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Mappamundi: International Day school assembly

Mappamundi presents "International Day" at elementary schools, junior high, and high schools

At first we were a little shocked at this idea. It started with "Europe Day" and that was hard enough - to get around Europe in an hour? But then we started getting calls for "International Day" - around the whole WORLD in an hour? Even if just the northern hemisphere! Still, we give it our best shot and below are some of the pieces we program for such events (we can only get 10-12 of them in a one-hour program). Here is a geographically random list:

The Green Shores of America (Ireland and Canada)
An emigration song: "The lint dams are dry and the looms all lie broken ... the landlord and bailiff in vile combination have forced us from hearthstone and homestead away ... There's health and good hunting way out in wild forests where caribou ramble and buffalo roam."
Ayo Visto lo Mappamundi (Italy)
Our theme song... from 15th century Italy, where a sailor is boasting: "I have seen the world map, the sailors' charts, all the islands, but nowhere is there any sight more beautiful than the Sicilies: Sicily my home, St. Cecilia, and Cecilia my girlfriend."
Danca y Fandango de Palomar (Spain)
Dance tunes from Valencia
Roulez! (France, French Canada)
A sea song probably known in Louisiana as well. Done on fiddles, feet, sticks, and banging on an oatmeal pot, and the audience sings along on the chorus. "Three boats full of grain arrive in port. Three young women come and ask: 'How much is your wheat?' The sailors answer: 'Come up and you can find out!' Roll, young people, roll... I had a bird in the cage but the bird flew away."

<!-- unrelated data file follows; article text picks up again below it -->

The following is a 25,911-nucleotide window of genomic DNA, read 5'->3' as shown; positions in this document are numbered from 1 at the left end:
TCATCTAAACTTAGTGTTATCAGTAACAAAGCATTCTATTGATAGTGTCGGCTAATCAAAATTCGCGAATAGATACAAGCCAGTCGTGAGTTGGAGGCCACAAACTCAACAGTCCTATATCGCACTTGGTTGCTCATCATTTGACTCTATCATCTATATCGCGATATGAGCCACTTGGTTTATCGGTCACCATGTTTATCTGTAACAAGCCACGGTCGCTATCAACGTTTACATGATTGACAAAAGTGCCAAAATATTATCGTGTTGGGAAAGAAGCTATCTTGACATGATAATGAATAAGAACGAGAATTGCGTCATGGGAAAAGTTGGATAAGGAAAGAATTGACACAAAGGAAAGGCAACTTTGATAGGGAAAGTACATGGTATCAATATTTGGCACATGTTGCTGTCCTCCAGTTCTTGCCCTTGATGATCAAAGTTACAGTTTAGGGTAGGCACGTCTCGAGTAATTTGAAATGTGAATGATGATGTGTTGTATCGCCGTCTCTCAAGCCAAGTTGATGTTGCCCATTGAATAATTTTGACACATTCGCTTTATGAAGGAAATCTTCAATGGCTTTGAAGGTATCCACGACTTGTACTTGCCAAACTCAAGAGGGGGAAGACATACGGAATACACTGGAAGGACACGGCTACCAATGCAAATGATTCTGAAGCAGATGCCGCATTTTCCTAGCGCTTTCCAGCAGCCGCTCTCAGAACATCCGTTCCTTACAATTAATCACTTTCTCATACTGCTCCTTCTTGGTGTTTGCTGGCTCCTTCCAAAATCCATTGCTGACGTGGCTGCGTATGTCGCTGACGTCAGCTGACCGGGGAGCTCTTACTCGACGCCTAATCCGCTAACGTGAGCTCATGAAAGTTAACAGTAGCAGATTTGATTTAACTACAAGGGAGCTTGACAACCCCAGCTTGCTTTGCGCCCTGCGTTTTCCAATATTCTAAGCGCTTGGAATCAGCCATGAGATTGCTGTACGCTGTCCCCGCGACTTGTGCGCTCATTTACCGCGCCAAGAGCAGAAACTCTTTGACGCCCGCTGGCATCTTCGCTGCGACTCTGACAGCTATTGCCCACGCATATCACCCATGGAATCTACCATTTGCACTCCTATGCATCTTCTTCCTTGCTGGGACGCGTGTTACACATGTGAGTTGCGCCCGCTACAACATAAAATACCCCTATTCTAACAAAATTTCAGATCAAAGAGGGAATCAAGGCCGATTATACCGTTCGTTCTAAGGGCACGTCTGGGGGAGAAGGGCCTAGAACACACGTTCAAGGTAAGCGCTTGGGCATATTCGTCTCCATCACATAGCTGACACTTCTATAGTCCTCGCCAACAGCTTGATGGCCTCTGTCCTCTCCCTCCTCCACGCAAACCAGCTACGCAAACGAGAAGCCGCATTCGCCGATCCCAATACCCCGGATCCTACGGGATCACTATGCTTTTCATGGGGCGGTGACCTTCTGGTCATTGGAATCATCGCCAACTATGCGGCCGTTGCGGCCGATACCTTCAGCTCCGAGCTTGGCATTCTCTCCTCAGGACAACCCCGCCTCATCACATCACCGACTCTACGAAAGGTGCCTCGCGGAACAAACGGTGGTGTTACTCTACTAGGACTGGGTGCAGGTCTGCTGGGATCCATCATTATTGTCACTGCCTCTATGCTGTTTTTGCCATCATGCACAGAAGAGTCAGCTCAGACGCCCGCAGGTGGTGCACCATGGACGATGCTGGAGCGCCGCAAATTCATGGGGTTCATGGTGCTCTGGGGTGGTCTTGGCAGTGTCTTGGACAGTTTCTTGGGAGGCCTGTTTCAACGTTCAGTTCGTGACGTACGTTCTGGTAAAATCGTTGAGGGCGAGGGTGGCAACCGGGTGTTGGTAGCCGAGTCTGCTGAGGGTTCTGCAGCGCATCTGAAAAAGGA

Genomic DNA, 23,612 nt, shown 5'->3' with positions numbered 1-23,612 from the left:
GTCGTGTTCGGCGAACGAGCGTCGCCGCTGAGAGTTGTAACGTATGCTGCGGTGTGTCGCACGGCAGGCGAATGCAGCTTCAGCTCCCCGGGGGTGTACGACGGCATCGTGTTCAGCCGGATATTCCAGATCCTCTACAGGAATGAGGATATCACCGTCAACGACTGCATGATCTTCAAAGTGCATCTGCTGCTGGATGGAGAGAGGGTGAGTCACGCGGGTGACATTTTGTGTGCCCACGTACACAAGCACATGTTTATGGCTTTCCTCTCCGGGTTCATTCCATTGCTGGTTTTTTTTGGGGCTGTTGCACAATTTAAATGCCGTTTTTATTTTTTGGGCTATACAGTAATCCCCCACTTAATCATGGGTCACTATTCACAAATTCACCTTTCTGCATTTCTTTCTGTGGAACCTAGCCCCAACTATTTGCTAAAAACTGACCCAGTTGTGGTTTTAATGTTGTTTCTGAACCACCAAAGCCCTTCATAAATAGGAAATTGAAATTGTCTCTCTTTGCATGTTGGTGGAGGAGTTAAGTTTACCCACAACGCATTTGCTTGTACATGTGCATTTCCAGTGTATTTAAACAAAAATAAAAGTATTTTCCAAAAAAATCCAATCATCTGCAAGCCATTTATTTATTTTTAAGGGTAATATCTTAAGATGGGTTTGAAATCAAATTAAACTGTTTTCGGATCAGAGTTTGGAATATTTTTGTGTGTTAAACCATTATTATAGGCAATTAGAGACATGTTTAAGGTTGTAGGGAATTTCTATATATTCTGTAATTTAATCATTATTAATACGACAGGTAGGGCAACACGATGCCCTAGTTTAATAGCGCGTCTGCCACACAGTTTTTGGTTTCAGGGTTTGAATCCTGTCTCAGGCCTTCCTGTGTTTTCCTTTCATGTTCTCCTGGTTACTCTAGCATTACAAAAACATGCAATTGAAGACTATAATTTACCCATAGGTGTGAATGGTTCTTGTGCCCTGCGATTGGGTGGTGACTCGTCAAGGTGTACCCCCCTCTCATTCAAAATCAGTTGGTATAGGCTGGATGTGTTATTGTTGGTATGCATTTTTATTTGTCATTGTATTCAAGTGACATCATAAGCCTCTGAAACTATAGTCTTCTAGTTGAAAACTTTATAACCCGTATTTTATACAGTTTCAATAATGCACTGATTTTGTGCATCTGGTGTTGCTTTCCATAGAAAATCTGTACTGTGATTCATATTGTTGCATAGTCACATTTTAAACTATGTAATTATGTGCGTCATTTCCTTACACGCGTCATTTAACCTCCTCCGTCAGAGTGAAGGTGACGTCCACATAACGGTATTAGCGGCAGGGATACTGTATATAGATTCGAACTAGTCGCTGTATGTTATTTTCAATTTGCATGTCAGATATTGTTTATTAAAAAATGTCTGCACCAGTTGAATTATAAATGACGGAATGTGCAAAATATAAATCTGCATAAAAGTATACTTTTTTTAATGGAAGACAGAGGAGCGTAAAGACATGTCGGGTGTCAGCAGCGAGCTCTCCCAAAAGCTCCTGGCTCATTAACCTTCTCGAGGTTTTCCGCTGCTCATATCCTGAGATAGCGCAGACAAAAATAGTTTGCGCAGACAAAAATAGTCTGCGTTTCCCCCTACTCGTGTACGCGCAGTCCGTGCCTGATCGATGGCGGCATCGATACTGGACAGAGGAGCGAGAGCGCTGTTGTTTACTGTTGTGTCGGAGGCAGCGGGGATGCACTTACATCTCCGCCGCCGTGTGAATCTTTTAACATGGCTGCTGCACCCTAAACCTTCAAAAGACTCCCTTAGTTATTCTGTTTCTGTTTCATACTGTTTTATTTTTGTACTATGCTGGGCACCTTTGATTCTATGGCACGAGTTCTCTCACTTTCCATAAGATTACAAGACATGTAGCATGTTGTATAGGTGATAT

Zo Rijmt Zich Dat Tezaam/Dutch Dances (Holland)
The song, from Augsburger Tafelkonfekt" of 1733, is a silly Dutch rhyming song that we do in fine anciente manner... the tunes were learned from a group of young Indonesian-born music conservatory students, citizens of the Netherlands, whom we met in Winston-Salem doing a concert of music from Eastern Europe! They threw in these Dutch tunes which we love.
Kylla Vuotti Uutta Kuuta (Finland)
"The village waited for the new moon. Theysaid my brother would return emptyhanded from his hunting, but they were wrong: the eagle has landed the duck." A wedding song.
Bisero Cerko (Macedonia)
A mother begs her daughter not to marry a Turk because he "never goes to church." But the daughter says "if God wills it, I WILL be a Turkish bride and march with the strident zurlas." An interesting example of cultures colliding: though Balkan peoples fought Turkish invasions for centuries, there was a great deal of cultural (and human) interchange between the opposing sides.
Hunter's tune (Mongolia)
Played by Ken on the erhu, an Asian fiddle with two strings, played in the lap. The head of the fiddle is made of a python's skin.
Japanese tune (Japan)
Played by Ken on the shakuhachi flute.
An Laoch Eachann/Helen Black of Invernan (Scotland)
A slow air and a reel. Ken pipes them in with his Lowland bagpipes.
Hangman's Reel/The Last Shot Got Him/Jump in the Well/Rattlesnake Bit the Baby (America)
A set of old-time North Carolina tunes with disaster as their uniting theme.
Aqui Venimos los Barbis (Spain)
A bunch of scissor-sharpeners sneak off to a wedding. Collected by Juan Hidalgo Montoya.
Pericles (Greece)
A boastful boys' song.
La-Haut Sur Ces Montagnes (French Canada)
A song of a sighing shepherdess.
Caballera Negra (Mexico)
One of several wonderful songs we do by composer Agustin Lara.
Toutouig (Brittany)
A lullaby and dance tune.
Chant du Foulon (French Canada)
A weaver's song about a girl who falls into a well.
Bwmba (Wales)
A nonsense song and splendid dance tune.
Launako/Banakozarra (Basque)
Dance tunes from the Pyrenees.
Morena me llaman (Ladino)
Collected in Algeria, this song is known all around the Mediterranean in Sephardic communities. A girl, thinking about marriage and love, says "if the King's son asks me again to leave with him, I will go."
The Burning of Auchindoon (Scotland)
A very short version of a ballad about a clan feud.